what was left of the model in 07 when the guys over at the prop store of London got her

another view of the massive surface deteriation

here she is!!!! ready for the little details

drivers side (USA) arrays

close up

more detail

detailing the big 36 inch master array from the underside of the bridge section

more detail of the MR big!

completed and in primer grey

a nice view of the big boy in grey

the side rods in place

front view of the front end assebled

and a nice view of the forward section


62 Responses to “nostromo part 2”


  1. 1 DMP
    January 19, 2010 at 11:32 pm

    Cool! I’m glad to see the Nostromo back in action after 30 years.

    Is that “Y-Wing Cockpit” embedded in the side of Nostromo in the first picture?

    • 2 johneaves
      January 20, 2010 at 8:50 am

      No,,, but good guess it’s an Apache helicopter canopy glass The actual cockpit module is over at the prop house of London and it will be reposition this Friday when the model is set up on display in their lobby!!!

      • January 20, 2010 at 11:21 am

        I also thought it was a Y-Wing until I looked at it more closely and realized that the shape isn’t quite right. Plus, this was 1978, Star Wars came out only a year earlier and I’m sure it took longer than that to construct this mammoth model.

    • 4 johneaves
      January 20, 2010 at 12:25 pm

      there are a lot of star wars kits in the details especially Vader’s tie fighter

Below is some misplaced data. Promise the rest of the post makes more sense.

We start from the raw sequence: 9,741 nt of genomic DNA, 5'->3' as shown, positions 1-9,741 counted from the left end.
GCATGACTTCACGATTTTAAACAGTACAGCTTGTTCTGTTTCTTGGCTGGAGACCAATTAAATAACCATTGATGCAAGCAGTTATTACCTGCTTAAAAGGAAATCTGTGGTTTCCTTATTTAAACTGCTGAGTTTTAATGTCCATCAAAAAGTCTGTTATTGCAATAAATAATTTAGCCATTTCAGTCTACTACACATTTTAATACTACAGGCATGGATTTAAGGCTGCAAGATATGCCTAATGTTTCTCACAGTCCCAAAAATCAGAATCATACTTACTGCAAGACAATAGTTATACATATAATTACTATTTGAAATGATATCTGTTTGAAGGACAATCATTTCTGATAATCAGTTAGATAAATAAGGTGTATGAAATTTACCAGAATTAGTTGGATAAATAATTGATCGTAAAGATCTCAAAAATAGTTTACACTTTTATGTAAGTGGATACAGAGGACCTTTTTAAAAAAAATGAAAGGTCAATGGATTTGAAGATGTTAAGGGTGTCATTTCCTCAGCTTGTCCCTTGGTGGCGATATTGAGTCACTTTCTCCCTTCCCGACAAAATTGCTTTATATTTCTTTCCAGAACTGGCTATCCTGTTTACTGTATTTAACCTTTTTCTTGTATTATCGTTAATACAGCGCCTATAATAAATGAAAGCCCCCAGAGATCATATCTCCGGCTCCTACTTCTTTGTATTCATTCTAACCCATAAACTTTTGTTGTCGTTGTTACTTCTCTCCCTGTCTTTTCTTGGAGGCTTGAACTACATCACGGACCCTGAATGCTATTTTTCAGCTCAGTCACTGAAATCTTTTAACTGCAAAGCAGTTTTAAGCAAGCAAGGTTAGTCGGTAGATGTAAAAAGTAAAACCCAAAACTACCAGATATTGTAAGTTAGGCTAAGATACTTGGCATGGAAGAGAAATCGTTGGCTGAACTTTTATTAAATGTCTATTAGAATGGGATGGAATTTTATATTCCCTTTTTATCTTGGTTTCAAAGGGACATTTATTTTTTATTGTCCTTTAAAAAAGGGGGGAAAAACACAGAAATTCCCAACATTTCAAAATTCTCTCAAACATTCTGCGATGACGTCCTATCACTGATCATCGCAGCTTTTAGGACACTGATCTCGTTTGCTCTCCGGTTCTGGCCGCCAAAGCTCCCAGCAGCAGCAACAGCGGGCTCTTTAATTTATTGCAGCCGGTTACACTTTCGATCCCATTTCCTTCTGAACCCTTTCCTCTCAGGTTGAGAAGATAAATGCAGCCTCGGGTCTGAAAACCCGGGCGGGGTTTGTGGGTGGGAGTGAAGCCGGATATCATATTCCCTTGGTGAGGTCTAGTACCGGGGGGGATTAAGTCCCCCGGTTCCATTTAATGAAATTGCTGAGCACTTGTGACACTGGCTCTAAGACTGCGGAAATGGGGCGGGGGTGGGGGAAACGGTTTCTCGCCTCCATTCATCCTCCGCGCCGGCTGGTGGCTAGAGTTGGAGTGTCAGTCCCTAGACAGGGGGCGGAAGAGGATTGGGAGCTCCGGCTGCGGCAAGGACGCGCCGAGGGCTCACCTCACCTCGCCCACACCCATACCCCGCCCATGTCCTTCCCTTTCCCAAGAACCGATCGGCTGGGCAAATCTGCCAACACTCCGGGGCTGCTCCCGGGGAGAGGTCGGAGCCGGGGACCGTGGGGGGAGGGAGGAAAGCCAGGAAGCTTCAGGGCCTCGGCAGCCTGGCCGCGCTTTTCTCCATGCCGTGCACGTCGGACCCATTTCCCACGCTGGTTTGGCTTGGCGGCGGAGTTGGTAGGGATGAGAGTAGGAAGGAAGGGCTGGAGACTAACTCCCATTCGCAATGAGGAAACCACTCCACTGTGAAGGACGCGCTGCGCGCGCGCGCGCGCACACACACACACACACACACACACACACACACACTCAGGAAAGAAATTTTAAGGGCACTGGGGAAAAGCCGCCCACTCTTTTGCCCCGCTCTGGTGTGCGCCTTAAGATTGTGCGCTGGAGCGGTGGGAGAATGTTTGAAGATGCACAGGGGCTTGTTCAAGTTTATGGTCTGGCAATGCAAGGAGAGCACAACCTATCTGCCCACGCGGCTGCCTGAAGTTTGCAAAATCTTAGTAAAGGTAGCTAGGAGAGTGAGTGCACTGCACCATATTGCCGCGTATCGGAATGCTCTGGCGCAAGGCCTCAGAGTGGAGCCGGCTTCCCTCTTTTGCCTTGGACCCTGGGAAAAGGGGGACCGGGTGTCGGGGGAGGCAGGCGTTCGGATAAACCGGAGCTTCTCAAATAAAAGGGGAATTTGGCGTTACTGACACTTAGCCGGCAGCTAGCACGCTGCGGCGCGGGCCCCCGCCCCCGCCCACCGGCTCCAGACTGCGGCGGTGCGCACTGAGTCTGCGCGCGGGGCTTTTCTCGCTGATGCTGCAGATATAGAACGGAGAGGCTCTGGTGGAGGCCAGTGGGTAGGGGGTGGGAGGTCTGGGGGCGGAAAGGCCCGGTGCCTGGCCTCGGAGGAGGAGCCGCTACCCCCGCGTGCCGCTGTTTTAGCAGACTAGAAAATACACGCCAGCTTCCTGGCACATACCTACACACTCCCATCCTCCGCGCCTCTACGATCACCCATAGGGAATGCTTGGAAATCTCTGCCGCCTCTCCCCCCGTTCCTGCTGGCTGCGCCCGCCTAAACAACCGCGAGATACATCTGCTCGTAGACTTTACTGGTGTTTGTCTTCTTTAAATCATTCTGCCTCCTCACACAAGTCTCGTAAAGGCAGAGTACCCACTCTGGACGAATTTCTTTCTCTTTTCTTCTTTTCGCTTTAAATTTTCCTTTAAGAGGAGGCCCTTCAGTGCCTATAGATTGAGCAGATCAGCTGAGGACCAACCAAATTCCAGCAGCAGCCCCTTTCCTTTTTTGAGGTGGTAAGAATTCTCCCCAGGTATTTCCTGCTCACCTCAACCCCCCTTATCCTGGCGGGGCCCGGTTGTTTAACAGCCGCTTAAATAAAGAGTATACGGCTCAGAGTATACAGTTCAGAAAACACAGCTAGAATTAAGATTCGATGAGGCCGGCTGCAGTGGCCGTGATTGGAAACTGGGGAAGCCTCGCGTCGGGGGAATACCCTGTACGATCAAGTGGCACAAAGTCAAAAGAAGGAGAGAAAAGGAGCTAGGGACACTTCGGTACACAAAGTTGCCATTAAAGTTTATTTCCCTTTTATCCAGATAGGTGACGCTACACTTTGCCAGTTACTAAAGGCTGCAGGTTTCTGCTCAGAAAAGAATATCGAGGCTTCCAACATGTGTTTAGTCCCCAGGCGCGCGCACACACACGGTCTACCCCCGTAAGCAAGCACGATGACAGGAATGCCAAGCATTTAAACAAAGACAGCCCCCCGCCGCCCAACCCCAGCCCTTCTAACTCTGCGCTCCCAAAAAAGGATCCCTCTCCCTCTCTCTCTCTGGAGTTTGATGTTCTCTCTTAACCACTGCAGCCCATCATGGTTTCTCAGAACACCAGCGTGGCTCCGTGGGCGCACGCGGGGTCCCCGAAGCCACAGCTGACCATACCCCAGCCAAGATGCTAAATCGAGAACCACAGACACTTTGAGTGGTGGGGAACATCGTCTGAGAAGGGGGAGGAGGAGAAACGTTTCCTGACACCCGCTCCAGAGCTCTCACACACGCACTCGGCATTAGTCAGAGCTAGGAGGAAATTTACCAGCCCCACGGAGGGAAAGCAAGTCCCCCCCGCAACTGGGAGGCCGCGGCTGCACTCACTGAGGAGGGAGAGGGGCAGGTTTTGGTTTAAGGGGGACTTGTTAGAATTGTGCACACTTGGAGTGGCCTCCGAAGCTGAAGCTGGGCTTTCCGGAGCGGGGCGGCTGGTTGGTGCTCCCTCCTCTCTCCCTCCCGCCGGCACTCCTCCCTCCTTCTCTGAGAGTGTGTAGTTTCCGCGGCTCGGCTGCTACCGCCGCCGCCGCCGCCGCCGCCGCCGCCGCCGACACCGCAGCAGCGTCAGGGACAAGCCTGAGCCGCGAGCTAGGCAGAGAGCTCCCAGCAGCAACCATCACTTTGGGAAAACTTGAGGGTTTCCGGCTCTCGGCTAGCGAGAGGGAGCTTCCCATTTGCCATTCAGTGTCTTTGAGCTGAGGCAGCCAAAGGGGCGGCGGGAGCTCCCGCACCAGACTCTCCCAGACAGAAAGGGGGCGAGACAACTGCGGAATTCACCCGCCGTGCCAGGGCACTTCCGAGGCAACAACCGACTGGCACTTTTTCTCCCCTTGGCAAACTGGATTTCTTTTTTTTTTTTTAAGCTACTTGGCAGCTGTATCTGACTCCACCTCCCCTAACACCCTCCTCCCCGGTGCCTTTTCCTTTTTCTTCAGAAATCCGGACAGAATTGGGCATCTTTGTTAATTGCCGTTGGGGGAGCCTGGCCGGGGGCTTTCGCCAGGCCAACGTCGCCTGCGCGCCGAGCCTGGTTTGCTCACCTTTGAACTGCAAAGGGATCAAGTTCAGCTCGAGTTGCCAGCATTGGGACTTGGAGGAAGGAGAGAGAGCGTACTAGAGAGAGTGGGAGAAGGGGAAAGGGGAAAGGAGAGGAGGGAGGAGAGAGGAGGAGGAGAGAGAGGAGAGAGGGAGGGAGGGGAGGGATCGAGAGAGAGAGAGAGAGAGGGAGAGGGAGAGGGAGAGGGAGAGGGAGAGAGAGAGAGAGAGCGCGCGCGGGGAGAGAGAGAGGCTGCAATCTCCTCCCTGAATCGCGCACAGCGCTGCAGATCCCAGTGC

• January 20, 2010 at 1:08 pm

        Ha! I thought that’s what that part was (Vader’s ship’s wing mount box thing). Hope you guys worked in an R2-D2 somewhere. Isn’t that a spaceship modeler’s in-joke?

  2. January 19, 2010 at 11:46 pm

    I had just watched the movie again a few days ago and never really gave the models much thought because the Giger Alien still blows me away. And I never really thought of this ship as a model. But what A great oportunaty(sp?) for you have a chance at her. She really is a great looking model.

    • 7 johneaves
      January 20, 2010 at 8:51 am

      I watched a couple of times this year and the model work is just as incredible now as it was 30 years ago,,, Lots more appreciation for it now with all the pictures that have become available on the internet over the last couple of years!!

  3. 8 DeanneM
    January 20, 2010 at 2:16 am

    What a passion and loving post! 🙂 I’m glad that you got to work on this fantastic model!!

    An iconic model from a definitely iconic movie that I haven’t seen all the way through for a long time; simply because it’s so unnerving that I can’t watch unless there are 12 people in the room with me!!😀

    Great photos…thanks for sharing.

    • 9 johneaves
      January 20, 2010 at 8:53 am

      oh you lil scardycat!!! HAAA! you should challenge yourself to watch it tonight when its dark all by yourself with all the house lights off,,, I triple dog dare ya!!

      • 10 Freak
        January 20, 2010 at 9:33 am

        LOL that was how I saw it for the first time.
        It scared the Crap out me. I was hidden under the covers most of the film. but I was 12 then. It was not untill I was 15 that I could site down and watch it all the way though without hiding. Terminator was the same for me, but that was manly due to seeing the Endo. Stan and his boy did a great job on that one.

      • 11 DeanneM
        January 20, 2010 at 11:30 am

        Triple dog dare? Now I want to watch A Christmas Story! 🙂

        Freak – 12 or 120 years old won’t make a difference for me…it’s just plain freakishly frightening! HA!!